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PostPosted: Tue Jan 03, 2017 10:55 am 
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Thanks, feel free to move it.

I presume an 4TB external drive can be hooked up to a lap top and then easily moved to a desk computer when necessary? Is this true?


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PostPosted: Tue Jan 03, 2017 11:04 am 
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cfnmdude wrote:
Thanks, feel free to move it.

I presume an 4TB external drive can be hooked up to a lap top and then easily moved to a desk computer when necessary? Is this true?


yes, it's why you have an external hard drive. by using it, you can sync all your computers, laptops, notepads, etc. When you connect a computer to it using Goodsync, Goodsync will go through all your files and update them to a newer version, or if you want, delete old files. It quickly makes a carbon copy of the computer with which you are syncing. You can also select files/folders to ignore during the syncing. This is good if you, say, have a small notepad with limited storage and only want work-related documents or perhaps the music folder synced.

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PostPosted: Tue Jan 03, 2017 4:46 pm 
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I started with a 2.29 GB file with 25 minutes of footage. I took out 15 minutes of this footage (a complete waste of footage--I got dressed and stopped in a bar for a quick drink), thus reducing the file to 10 minutes. True to form, the new file is strangely large, right around the original 2.29 GB even though 15 minutes (more than 50%) of footage is now excluded.

Clearly, I'm adding something to the footage that is taking up massive space....

I've tried goggling this problem but I can't seem to locate any info about it online.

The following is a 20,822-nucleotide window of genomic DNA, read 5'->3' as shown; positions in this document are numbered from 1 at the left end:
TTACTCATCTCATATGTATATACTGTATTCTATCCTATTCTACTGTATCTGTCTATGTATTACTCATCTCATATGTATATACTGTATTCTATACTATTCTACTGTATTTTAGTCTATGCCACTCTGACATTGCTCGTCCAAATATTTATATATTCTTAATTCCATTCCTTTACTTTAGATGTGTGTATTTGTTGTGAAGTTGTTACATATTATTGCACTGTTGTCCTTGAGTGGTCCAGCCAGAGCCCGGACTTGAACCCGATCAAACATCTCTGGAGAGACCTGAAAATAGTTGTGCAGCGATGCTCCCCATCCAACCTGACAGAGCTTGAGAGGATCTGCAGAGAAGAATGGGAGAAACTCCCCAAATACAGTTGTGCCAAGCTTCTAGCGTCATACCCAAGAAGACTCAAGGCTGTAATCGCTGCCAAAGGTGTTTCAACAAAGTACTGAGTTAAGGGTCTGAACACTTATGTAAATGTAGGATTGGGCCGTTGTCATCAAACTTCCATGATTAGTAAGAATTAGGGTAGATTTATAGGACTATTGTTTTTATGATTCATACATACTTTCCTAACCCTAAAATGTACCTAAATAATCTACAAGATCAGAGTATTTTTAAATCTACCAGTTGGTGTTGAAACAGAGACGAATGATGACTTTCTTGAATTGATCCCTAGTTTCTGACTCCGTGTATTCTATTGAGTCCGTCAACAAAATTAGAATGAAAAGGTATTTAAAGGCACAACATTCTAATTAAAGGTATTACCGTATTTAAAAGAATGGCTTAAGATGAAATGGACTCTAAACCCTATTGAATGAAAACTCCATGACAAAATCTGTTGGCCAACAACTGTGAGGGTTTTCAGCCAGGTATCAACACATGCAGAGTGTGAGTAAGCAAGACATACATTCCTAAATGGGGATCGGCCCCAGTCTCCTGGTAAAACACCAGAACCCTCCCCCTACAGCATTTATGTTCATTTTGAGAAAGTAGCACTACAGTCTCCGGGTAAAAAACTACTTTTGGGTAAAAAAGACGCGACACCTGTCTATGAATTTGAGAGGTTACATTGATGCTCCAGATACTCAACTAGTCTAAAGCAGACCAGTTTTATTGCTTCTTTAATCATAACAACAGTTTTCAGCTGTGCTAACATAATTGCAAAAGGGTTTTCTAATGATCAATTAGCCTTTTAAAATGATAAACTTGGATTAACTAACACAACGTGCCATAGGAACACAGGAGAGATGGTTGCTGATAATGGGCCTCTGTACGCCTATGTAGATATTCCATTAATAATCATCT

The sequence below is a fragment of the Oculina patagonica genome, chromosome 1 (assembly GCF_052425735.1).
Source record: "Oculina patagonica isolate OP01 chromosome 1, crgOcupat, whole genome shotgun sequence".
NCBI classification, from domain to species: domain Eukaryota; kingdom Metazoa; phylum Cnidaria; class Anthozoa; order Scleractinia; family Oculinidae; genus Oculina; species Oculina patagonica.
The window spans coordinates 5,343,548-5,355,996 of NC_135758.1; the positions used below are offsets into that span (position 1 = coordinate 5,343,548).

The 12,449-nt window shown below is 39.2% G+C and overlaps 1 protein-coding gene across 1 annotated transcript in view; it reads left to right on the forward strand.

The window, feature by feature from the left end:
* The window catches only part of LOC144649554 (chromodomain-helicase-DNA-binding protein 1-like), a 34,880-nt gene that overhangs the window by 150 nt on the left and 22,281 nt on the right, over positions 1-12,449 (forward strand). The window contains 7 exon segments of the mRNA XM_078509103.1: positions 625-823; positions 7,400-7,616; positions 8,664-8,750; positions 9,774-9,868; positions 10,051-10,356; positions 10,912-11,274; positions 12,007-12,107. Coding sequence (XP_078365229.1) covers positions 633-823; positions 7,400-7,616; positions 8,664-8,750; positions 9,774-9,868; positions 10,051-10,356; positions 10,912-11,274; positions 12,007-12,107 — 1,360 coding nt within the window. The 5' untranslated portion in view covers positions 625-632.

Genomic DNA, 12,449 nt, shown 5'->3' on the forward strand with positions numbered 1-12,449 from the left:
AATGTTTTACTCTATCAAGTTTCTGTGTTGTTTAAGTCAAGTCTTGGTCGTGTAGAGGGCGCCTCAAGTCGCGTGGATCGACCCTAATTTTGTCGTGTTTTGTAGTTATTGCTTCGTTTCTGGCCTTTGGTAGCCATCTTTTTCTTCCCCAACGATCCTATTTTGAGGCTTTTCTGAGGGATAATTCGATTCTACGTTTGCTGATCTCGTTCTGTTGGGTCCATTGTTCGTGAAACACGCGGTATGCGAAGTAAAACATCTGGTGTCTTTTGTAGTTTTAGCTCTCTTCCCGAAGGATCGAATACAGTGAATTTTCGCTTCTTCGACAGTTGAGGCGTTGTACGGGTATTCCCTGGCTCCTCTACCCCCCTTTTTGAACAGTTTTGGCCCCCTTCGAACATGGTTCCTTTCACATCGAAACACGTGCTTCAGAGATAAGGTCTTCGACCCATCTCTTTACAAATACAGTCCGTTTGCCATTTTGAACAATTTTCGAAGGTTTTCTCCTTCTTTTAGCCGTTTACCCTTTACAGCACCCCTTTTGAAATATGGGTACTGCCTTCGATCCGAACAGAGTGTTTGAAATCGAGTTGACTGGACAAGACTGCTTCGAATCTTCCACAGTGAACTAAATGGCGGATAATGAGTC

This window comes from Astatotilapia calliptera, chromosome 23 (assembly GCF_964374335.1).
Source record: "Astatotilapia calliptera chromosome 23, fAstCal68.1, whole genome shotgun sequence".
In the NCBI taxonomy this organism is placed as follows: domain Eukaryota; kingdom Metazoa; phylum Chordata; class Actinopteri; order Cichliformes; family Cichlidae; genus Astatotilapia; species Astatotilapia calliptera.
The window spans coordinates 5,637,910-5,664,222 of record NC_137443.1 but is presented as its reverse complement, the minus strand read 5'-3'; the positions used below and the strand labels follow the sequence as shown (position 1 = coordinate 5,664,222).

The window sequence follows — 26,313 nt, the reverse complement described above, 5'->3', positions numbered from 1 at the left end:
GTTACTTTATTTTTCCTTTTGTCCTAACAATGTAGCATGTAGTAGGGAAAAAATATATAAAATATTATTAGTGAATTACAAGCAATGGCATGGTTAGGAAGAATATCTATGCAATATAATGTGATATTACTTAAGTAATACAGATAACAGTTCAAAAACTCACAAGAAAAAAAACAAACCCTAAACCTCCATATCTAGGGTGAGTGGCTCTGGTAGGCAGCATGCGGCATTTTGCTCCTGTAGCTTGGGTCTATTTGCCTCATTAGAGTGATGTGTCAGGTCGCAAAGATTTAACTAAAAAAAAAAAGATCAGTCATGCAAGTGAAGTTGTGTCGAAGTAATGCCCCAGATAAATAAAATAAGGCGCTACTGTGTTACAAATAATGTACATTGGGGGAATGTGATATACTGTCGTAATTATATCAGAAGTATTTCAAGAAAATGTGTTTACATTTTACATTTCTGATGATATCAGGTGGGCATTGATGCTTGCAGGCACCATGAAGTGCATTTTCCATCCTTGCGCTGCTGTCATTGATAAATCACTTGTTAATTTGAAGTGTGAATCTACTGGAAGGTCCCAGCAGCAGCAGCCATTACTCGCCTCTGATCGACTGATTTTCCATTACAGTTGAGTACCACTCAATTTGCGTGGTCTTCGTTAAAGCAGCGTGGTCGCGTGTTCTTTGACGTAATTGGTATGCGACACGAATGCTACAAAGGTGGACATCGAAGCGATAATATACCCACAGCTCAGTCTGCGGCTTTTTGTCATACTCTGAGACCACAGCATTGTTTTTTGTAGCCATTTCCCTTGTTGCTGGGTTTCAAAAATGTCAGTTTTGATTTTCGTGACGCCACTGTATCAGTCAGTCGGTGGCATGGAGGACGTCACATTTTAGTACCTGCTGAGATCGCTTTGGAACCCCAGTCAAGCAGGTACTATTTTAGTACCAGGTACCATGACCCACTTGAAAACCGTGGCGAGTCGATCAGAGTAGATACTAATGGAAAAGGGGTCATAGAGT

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PostPosted: Tue Jan 03, 2017 7:41 pm 
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cfnmdude wrote:
I started with a 2.29 GB file with 25 minutes of footage. I took out 15 minutes of this footage (a complete waste of footage--I got dressed and stopped in a bar for a quick drink), thus reducing the file to 10 minutes. True to form, the new file is strangely large, right around the original 2.29 GB even though 15 minutes (more than 50%) of footage is now excluded.

Clearly, I'm adding something to the footage that is taking up massive space....

I've tried goggling this problem but I can't seem to locate any info about it online.


In Windows/PC, if your right click on the video file, then, look at "Details", you'll see specific information including frame width/height and bitrate. Bit rate affects both file size and quality.

Rather than explain how that increases file size, this guy does a great job:
https://youtu.be/QOn-9anLFxA

also, good explanation:
https://youtu.be/5HdzBgFFy2s

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PostPosted: Tue Jan 03, 2017 10:48 pm 
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Awesome links, thanks. For some reason, I can't access the bitrate of my files when I right click or when I open in Quicktime. I will try again tomorrow on a different computer.

I'm thinking that bitrate is indeed the culprit. The VSDC video player gives me the option of a normal bitrate or a high quality one. I always select the high quality one. I may be adding bitrate to the file, which would explain the increase in file size. I'll know more tomorrow. Thanks again!


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PostPosted: Wed Jan 04, 2017 8:51 am 
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cfnmdude wrote:
Awesome links, thanks. For some reason, I can't access the bitrate of my files when I right click or when I open in Quicktime. I will try again tomorrow on a different computer.